New machine for 3d wanted

Started by Walli, June 18, 2010, 09:31:16 am

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I usually preferred NVidia for gpu's, but I recently got the 5850 and I'm loving it.  Great for games, havn't had any serious driver issues at all (the only bug I did have was load times in bfbc2 were SUPER long for having such a nice card. But they fixed that in the following release of drivers).  So one minor annoyance for a month - not too bad ;). ATI is really stepping up to the plate and pushing for some good products.

Though Nvidia's do seem to fit into graphics programs a lot better with CUDA etc.

As for overclocking, I avoid it.  I prefer not to risk the chance of messing up my cpu, as they are quite expensive.  If you do, make sure that thing is stable, well cooled, etc. And monitor it over time too.


I've been using an overclocked i7 for about a year now. It was originally set to 4Ghz, but I've rolled it back to 3.4Ghz on a 2.66Ghz chip (through paranoia more than anything else), and I've got to say I've had absolutely no problems with it. BUT, I did get it thoroughly bench tested over a weekend before it was shipped out, after having extremely good dialogue with the technician putting it together. The only downside to my system, is that I'm limited to 6gig of ram, as ram likes to fail when it's pushed too hard.


I'm still not sure what's an acceptable max temp for the i7 920... anyone knows?


Not sure about max temps Frank, but a good PSU was a must in my system (850watts as far as I remember), as well as a good heatsink which is air cooled. It's been a joy to work in TG.


yep, all true. It's like finally PC CPU power is meeting the true fundamental requirements of TG2. Everything before that was absolutely underpowered.
Still, while OC'ing, I wonder how hot I can allow the CPU to go, long term. Because I don't know, I'm not OC'ing mine at all.



June 19, 2010, 07:04:34 pm #20 Last Edit: June 19, 2010, 07:07:43 pm by Hetzen
I think a number of things come into play with OC'ing. PSU is actually quite important, ie being able to supply the wattage with enough overhead. The case was also a consideration, ie having enough air space to get rid of excess heat. And placement of machine to allow that air to circulate. There's nothing really special about my system, I just think it was well designed via my needs and the technicians advice. This was also my first OC setup.

I've always had custom built machines with good components, whether that being me building it, or in this case, someone who knows about OC'ing advising me. It may have cost an extra £200 for getting better components, but those components have worked out very cost effective. I tend to change my system every 3 years, and my mother still uses a machine I made 5 years ago, a 2.66ghz, my home machine was my last work machine, quad core 2.66ghz. Funnily enough, the upgrade has usually cost around the same price over the years, ie £900.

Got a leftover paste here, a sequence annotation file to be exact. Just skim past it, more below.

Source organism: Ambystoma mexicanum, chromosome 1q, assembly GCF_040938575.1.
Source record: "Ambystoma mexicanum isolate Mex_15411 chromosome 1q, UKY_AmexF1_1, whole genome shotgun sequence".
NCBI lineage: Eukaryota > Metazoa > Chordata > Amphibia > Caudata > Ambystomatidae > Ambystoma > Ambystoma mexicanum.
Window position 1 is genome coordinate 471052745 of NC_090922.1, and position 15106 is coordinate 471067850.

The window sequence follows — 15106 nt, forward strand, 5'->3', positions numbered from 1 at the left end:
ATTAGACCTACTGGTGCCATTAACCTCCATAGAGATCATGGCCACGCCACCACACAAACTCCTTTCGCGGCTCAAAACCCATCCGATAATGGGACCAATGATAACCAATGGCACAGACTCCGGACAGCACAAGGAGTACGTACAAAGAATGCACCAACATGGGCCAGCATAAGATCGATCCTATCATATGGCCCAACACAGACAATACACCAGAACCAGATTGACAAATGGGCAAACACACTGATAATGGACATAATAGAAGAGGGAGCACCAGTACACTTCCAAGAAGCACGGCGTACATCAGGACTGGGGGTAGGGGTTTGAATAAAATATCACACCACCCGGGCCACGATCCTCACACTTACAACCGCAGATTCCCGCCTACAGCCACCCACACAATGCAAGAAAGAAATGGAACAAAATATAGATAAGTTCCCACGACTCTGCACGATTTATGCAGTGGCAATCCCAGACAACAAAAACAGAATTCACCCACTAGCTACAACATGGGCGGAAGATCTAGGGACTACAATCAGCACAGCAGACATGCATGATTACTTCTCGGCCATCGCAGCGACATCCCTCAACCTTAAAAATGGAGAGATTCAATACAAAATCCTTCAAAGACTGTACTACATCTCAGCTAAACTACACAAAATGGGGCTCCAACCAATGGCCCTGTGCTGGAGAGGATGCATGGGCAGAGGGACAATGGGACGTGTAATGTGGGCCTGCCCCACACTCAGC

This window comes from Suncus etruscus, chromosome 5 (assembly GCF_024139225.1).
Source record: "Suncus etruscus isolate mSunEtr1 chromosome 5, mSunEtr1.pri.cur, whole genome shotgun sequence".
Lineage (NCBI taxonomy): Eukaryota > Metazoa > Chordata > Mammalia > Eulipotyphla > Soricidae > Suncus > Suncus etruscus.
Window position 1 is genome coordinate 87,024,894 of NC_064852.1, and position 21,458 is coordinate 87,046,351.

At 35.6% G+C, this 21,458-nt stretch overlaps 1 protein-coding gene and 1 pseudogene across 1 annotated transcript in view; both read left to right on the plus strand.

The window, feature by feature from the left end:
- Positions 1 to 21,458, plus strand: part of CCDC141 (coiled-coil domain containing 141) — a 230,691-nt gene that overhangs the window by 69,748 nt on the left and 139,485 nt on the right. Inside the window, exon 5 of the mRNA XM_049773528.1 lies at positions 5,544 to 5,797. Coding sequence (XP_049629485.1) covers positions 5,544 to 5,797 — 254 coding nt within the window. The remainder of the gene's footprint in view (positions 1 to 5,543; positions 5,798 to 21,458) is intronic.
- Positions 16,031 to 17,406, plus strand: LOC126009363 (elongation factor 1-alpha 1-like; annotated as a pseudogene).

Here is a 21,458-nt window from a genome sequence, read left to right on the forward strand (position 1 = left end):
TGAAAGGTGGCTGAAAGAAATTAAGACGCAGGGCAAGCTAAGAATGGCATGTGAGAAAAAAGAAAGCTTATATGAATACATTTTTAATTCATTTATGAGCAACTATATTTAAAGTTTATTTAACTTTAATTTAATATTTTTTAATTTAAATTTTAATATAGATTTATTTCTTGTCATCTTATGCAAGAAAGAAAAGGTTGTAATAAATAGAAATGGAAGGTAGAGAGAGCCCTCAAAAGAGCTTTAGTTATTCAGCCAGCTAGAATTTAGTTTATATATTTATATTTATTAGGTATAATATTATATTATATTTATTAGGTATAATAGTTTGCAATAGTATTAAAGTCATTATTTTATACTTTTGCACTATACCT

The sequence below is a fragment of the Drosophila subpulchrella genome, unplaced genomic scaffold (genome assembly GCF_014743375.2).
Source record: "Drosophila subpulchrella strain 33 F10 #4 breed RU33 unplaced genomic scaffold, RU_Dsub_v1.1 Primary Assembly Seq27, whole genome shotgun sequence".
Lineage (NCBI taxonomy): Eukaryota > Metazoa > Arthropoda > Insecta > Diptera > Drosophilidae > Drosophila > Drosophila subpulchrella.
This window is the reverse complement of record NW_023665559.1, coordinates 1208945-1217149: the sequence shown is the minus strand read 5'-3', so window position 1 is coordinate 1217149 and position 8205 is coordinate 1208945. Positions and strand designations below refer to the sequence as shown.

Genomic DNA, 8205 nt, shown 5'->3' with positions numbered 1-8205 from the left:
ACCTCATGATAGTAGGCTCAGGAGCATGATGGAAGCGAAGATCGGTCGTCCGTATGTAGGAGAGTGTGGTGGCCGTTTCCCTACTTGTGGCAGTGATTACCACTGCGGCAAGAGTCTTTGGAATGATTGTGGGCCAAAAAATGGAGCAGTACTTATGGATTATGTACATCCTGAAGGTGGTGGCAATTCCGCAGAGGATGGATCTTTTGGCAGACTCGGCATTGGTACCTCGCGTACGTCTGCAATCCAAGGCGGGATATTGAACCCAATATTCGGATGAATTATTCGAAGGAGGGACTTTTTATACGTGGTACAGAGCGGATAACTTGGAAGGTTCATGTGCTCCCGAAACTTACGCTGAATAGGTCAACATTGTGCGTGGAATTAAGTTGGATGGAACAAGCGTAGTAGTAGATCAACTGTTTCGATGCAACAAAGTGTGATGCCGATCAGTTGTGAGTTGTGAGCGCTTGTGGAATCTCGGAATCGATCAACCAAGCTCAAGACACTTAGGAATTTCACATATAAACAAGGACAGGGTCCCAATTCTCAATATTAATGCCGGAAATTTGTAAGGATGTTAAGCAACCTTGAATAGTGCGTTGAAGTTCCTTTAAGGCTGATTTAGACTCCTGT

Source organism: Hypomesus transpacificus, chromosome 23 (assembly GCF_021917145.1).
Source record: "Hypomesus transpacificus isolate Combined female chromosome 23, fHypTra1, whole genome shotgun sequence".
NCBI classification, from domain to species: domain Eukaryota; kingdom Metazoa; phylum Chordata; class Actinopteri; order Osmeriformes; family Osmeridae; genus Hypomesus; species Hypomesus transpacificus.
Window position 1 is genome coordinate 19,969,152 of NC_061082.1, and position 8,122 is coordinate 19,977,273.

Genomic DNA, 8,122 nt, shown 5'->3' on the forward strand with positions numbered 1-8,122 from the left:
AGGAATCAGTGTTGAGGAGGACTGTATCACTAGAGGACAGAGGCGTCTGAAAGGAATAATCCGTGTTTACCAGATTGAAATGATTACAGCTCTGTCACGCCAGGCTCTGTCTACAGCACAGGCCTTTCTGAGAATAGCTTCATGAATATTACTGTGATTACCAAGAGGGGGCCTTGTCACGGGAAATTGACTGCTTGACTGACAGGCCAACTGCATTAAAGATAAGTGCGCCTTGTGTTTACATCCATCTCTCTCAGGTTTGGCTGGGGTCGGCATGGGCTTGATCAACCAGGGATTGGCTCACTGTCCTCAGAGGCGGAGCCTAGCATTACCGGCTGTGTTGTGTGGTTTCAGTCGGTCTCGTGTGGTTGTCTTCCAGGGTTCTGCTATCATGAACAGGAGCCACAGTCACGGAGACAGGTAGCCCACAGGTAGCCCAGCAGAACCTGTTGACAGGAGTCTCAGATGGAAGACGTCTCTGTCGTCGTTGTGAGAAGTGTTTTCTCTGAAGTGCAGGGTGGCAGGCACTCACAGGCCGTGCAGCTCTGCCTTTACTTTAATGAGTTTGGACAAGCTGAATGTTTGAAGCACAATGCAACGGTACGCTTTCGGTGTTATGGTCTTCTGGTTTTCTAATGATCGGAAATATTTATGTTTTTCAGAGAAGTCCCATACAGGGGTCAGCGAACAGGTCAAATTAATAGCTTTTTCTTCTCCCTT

Quote from: Hetzen on June 19, 2010, 07:04:34 pmFunnily enough, the upgrade has usually cost around the same price over the years, ie £900.

Yep, I spent about 1700 to build my computer the first time. That included monitor, keyboard, mouse, etc.

I just recently spent just under 1000 to upgrade the motherboard, cpu, ram, and gpu after ~3years.  Its a good upgrade time to keep in date while not spending too much. Since I use my computer so much ;).


I have just seen that Intel now also has the Core i7 875k, which has no built in limitations concerning overclocking. It´s also reasonable priced as far as I can see. So at the moment I think it boils down to a Core i7 860 or 875k, good price, good speed and good to overclock if I need to.

The faster cpu´s are much more expensive. If I need to render bigger animations I use render farms, and as some of my applications are really only using one core it makes almost no sense to spend that much. I am always tempted, but it makes no sense ;-)

And gfx board, after reading the comments and surfing the web and taking a look at what I really do - an ATI 5850 or 5870 would be a good deal concerning speed/proce/energy consumption.

So I think I start to build some configs around above mentioned specs.


Good call Walli, I have an 860 and it's faster than my 920. Unless you really want to overclock, the 875k may not be worthwhile though.

- Oshyan


yes, I might go with the 860 as its much cheaper and also can be overclocked, if you are a bit more carefull.

Unfortuanatly my decision about the ATI might be obsolete. Looks like I might have to be "compatible" with the upcoming Vray GPU renderer and Arion. Arion is cuda only afaik, the vray gpu renderer is cuda and also opencl


I recommend spending a little bit extra on a good CPU cooler and case fans to keep the temperature and noise down during long rendering sessions. You might take a look at e.g. what Noctua has to offer.


June 21, 2010, 03:37:28 am #26 Last Edit: June 21, 2010, 03:40:04 am by FrankB
that's right, Noctua is a good choice. My case has one 14cm and 3 x 12cm fans, two came with the case and are acceptable, and two are from Noctua, keeping the CPU cool. Overall the server isn't exactly still, but it's just non-intrusive, low tone "humming" and air flow sounds that come from it. Those 4 fans make less noise (and at a nicer frequency) than my previous system which had only one fan :D



by the way, Walli, I can really recommend this case. It's awesome from top to bottom:


14cm fans? Sounds like you could use that to create "Hackfleisch" ;-)

Looks like a very nice case. It´s always I bit hard to spend money for " just" a case, but there are really huge differences and a good case can be recycled over and over again.


I went with this case, from these guys....

The top fan is seriously quiet, plenty of space inside, and the PSU is at the bottom of the case. Looks reasonable, ie doesn't look like a Nike trainer, and a damned good price too.